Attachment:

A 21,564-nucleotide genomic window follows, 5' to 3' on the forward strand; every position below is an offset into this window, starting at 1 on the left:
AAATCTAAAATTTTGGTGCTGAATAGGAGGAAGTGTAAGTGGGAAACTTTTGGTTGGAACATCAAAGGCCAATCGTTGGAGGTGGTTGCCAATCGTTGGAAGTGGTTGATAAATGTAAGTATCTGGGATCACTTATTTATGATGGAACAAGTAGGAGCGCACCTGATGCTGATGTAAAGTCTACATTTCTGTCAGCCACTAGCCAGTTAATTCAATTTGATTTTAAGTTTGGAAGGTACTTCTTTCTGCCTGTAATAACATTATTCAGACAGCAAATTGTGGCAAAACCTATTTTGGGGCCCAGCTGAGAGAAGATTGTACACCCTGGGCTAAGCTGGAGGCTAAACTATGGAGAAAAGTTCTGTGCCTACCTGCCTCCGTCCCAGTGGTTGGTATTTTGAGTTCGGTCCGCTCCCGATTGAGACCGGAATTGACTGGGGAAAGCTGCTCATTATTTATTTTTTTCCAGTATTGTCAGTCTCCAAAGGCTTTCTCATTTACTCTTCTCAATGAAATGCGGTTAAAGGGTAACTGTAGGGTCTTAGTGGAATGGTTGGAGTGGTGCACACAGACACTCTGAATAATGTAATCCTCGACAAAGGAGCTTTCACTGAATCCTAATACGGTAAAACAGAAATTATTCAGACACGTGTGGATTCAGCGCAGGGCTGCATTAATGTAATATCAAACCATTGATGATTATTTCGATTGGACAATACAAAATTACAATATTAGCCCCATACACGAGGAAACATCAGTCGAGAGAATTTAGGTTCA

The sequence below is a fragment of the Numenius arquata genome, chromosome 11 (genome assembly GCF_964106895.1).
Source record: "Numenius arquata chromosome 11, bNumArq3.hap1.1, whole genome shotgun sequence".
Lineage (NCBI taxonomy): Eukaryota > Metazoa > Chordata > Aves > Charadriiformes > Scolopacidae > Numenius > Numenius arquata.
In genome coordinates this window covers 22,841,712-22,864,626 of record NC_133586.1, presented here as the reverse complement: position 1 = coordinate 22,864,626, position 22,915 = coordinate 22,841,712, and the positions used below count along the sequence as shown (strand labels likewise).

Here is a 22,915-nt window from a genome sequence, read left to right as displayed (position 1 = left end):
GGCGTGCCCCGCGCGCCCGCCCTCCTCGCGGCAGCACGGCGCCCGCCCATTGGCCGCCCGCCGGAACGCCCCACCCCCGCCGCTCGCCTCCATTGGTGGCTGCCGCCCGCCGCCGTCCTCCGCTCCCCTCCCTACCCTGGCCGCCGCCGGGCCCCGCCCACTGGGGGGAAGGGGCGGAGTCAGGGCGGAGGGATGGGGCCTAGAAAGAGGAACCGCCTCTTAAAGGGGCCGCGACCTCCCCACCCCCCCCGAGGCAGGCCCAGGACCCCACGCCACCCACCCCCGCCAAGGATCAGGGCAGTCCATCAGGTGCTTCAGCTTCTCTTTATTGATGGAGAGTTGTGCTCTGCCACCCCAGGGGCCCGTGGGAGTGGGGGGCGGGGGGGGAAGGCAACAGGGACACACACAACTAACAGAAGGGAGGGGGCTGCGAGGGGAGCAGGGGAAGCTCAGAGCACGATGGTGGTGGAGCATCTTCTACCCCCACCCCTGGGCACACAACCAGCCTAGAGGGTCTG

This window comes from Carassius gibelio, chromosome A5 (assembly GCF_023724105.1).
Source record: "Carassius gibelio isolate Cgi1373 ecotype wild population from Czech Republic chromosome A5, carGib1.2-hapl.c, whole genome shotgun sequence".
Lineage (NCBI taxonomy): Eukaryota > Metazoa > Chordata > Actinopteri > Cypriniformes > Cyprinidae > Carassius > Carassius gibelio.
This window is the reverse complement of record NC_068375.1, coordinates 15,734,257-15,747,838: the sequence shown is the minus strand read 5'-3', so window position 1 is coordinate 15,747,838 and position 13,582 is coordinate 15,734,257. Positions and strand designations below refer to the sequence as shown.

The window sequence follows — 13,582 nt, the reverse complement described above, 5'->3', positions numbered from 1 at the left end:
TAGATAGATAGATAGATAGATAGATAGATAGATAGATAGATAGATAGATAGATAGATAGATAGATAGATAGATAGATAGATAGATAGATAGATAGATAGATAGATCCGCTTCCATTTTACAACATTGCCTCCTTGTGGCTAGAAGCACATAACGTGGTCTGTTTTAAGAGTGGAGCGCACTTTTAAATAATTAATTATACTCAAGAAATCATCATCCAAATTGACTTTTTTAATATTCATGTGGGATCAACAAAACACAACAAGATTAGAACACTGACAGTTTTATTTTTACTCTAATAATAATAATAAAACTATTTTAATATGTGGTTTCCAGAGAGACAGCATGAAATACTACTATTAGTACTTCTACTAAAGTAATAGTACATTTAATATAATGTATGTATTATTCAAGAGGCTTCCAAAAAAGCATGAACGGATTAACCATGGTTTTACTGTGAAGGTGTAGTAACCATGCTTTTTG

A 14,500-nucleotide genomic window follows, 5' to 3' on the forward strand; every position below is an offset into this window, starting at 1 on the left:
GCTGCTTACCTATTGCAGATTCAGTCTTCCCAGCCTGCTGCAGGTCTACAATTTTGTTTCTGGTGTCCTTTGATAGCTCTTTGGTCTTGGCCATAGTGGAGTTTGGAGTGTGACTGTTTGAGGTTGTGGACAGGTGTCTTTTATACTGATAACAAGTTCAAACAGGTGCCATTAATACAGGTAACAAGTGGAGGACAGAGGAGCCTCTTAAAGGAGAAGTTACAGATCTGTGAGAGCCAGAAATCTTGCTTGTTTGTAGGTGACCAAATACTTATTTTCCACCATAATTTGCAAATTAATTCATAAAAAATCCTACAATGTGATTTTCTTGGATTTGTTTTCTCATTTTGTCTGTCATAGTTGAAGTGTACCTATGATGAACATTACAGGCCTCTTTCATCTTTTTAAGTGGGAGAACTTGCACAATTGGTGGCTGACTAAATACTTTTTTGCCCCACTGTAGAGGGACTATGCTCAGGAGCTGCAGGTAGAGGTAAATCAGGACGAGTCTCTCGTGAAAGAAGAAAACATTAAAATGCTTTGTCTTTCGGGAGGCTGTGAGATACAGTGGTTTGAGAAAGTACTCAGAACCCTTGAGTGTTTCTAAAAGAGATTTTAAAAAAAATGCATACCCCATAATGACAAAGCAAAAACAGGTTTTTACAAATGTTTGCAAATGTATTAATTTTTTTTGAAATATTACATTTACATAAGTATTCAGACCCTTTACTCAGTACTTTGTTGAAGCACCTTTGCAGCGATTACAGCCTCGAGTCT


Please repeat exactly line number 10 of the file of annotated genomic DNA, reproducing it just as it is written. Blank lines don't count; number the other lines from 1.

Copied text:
Source record: "Carassius gibelio isolate Cgi1373 ecotype wild population from Czech Republic chromosome A5, carGib1.2-hapl.c, whole genome shotgun sequence".